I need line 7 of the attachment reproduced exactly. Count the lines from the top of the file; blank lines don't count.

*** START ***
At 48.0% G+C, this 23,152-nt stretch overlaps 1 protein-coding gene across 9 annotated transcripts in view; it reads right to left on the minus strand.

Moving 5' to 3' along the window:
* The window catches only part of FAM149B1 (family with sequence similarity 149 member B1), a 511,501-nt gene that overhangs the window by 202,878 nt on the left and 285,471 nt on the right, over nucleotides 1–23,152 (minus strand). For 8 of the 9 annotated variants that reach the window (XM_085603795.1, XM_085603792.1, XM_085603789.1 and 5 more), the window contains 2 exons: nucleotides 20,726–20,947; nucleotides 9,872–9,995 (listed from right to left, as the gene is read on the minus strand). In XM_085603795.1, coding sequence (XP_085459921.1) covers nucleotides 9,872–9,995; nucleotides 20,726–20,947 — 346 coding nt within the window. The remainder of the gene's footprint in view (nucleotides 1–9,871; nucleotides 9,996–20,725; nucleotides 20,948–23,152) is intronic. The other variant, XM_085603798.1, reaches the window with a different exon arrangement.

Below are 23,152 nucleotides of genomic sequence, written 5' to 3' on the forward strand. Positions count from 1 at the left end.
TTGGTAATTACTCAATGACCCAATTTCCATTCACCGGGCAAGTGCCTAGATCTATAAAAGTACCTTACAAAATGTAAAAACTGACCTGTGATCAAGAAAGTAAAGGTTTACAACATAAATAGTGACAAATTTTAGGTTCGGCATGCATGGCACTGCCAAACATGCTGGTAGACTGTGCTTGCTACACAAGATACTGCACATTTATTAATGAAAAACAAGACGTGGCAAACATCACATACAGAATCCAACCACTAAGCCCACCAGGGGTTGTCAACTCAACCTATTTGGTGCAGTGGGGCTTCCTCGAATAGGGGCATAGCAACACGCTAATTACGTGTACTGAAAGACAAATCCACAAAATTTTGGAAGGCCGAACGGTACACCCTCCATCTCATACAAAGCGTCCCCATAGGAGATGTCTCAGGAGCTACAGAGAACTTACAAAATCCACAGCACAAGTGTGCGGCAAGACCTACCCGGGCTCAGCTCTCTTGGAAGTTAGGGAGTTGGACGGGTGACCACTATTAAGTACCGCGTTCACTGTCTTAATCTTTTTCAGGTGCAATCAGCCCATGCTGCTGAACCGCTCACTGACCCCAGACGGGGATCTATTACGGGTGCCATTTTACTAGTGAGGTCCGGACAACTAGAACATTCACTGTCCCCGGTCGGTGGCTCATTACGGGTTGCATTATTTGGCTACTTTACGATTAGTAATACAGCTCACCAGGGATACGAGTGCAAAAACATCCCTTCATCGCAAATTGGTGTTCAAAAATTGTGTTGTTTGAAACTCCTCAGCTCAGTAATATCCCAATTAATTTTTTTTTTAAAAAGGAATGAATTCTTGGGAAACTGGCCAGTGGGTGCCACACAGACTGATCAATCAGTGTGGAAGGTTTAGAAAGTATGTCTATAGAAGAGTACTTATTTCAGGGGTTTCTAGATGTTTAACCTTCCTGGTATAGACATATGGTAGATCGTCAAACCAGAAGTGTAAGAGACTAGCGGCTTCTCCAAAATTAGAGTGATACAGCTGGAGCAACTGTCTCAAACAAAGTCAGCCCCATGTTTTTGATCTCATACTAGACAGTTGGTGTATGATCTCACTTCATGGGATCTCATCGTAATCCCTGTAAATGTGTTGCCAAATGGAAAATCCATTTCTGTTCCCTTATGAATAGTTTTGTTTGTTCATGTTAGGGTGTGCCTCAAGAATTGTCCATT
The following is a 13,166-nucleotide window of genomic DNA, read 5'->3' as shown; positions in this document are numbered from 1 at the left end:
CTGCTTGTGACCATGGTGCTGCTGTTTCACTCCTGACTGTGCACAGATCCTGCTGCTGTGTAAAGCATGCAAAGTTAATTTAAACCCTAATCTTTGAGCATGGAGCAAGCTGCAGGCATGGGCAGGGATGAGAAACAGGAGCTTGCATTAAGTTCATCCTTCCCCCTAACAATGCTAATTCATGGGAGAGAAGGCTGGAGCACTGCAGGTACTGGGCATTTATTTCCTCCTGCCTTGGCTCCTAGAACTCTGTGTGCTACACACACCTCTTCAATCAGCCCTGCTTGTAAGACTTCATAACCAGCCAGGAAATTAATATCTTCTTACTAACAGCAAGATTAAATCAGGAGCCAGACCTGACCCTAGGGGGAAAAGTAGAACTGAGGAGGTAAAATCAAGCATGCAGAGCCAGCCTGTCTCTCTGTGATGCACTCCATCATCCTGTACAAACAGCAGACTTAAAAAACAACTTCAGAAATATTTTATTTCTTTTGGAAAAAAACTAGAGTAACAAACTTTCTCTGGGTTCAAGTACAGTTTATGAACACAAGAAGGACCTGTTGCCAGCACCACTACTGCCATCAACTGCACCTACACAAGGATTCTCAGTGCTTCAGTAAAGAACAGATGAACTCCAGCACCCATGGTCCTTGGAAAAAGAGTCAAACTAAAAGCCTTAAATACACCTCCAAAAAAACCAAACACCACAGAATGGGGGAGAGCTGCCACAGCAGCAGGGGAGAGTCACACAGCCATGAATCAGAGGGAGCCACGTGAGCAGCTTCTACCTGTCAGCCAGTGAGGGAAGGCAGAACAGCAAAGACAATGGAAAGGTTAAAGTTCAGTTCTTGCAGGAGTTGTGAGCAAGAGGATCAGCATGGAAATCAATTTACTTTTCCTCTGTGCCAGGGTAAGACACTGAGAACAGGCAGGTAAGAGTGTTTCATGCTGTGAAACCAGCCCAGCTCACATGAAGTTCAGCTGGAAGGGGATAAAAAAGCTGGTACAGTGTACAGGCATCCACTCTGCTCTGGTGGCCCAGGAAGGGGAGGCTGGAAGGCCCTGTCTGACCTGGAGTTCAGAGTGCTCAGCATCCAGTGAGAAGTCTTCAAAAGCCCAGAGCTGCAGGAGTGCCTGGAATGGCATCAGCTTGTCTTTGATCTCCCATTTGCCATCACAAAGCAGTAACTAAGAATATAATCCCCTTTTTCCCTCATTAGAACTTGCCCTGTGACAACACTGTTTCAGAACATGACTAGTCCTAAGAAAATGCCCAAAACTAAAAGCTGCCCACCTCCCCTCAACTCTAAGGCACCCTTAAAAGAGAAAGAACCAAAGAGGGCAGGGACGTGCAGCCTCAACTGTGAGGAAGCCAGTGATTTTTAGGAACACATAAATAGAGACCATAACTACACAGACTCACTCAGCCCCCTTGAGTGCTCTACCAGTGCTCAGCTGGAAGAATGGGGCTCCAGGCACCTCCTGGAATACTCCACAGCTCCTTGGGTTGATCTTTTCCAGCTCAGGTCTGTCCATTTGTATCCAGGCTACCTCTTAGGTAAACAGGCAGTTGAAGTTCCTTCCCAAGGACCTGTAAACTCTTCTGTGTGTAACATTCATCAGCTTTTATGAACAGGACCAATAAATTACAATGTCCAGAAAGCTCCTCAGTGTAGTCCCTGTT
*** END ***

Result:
CTGCTTGTGACCATGGTGCTGCTGTTTCACTCCTGACTGTGCACAGATCCTGCTGCTGTGTAAAGCATGCAAAGTTAATTTAAACCCTAATCTTTGAGCATGGAGCAAGCTGCAGGCATGGGCAGGGATGAGAAACAGGAGCTTGCATTAAGTTCATCCTTCCCCCTAACAATGCTAATTCATGGGAGAGAAGGCTGGAGCACTGCAGGTACTGGGCATTTATTTCCTCCTGCCTTGGCTCCTAGAACTCTGTGTGCTACACACACCTCTTCAATCAGCCCTGCTTGTAAGACTTCATAACCAGCCAGGAAATTAATATCTTCTTACTAACAGCAAGATTAAATCAGGAGCCAGACCTGACCCTAGGGGGAAAAGTAGAACTGAGGAGGTAAAATCAAGCATGCAGAGCCAGCCTGTCTCTCTGTGATGCACTCCATCATCCTGTACAAACAGCAGACTTAAAAAACAACTTCAGAAATATTTTATTTCTTTTGGAAAAAAACTAGAGTAACAAACTTTCTCTGGGTTCAAGTACAGTTTATGAACACAAGAAGGACCTGTTGCCAGCACCACTACTGCCATCAACTGCACCTACACAAGGATTCTCAGTGCTTCAGTAAAGAACAGATGAACTCCAGCACCCATGGTCCTTGGAAAAAGAGTCAAACTAAAAGCCTTAAATACACCTCCAAAAAAACCAAACACCACAGAATGGGGGAGAGCTGCCACAGCAGCAGGGGAGAGTCACACAGCCATGAATCAGAGGGAGCCACGTGAGCAGCTTCTACCTGTCAGCCAGTGAGGGAAGGCAGAACAGCAAAGACAATGGAAAGGTTAAAGTTCAGTTCTTGCAGGAGTTGTGAGCAAGAGGATCAGCATGGAAATCAATTTACTTTTCCTCTGTGCCAGGGTAAGACACTGAGAACAGGCAGGTAAGAGTGTTTCATGCTGTGAAACCAGCCCAGCTCACATGAAGTTCAGCTGGAAGGGGATAAAAAAGCTGGTACAGTGTACAGGCATCCACTCTGCTCTGGTGGCCCAGGAAGGGGAGGCTGGAAGGCCCTGTCTGACCTGGAGTTCAGAGTGCTCAGCATCCAGTGAGAAGTCTTCAAAAGCCCAGAGCTGCAGGAGTGCCTGGAATGGCATCAGCTTGTCTTTGATCTCCCATTTGCCATCACAAAGCAGTAACTAAGAATATAATCCCCTTTTTCCCTCATTAGAACTTGCCCTGTGACAACACTGTTTCAGAACATGACTAGTCCTAAGAAAATGCCCAAAACTAAAAGCTGCCCACCTCCCCTCAACTCTAAGGCACCCTTAAAAGAGAAAGAACCAAAGAGGGCAGGGACGTGCAGCCTCAACTGTGAGGAAGCCAGTGATTTTTAGGAACACATAAATAGAGACCATAACTACACAGACTCACTCAGCCCCCTTGAGTGCTCTACCAGTGCTCAGCTGGAAGAATGGGGCTCCAGGCACCTCCTGGAATACTCCACAGCTCCTTGGGTTGATCTTTTCCAGCTCAGGTCTGTCCATTTGTATCCAGGCTACCTCTTAGGTAAACAGGCAGTTGAAGTTCCTTCCCAAGGACCTGTAAACTCTTCTGTGTGTAACATTCATCAGCTTTTATGAACAGGACCAATAAATTACAATGTCCAGAAAGCTCCTCAGTGTAGTCCCTGTT